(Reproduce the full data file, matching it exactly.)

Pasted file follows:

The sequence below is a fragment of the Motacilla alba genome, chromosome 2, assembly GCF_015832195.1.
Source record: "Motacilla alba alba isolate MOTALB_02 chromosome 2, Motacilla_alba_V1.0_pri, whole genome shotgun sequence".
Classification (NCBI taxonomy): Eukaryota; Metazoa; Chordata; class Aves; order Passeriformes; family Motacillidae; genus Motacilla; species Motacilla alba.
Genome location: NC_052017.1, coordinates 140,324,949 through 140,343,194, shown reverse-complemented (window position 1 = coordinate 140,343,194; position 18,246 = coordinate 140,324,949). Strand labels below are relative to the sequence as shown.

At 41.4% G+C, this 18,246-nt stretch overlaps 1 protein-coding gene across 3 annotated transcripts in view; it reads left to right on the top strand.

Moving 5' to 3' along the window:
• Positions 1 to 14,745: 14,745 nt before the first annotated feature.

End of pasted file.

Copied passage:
The sequence below is a fragment of the Motacilla alba genome, chromosome 2, assembly GCF_015832195.1.
Source record: "Motacilla alba alba isolate MOTALB_02 chromosome 2, Motacilla_alba_V1.0_pri, whole genome shotgun sequence".
Classification (NCBI taxonomy): Eukaryota; Metazoa; Chordata; class Aves; order Passeriformes; family Motacillidae; genus Motacilla; species Motacilla alba.
Genome location: NC_052017.1, coordinates 140,324,949 through 140,343,194, shown reverse-complemented (window position 1 = coordinate 140,343,194; position 18,246 = coordinate 140,324,949). Strand labels below are relative to the sequence as shown.

At 41.4% G+C, this 18,246-nt stretch overlaps 1 protein-coding gene across 3 annotated transcripts in view; it reads left to right on the top strand.

Moving 5' to 3' along the window:
• Positions 1 to 14,745: 14,745 nt before the first annotated feature.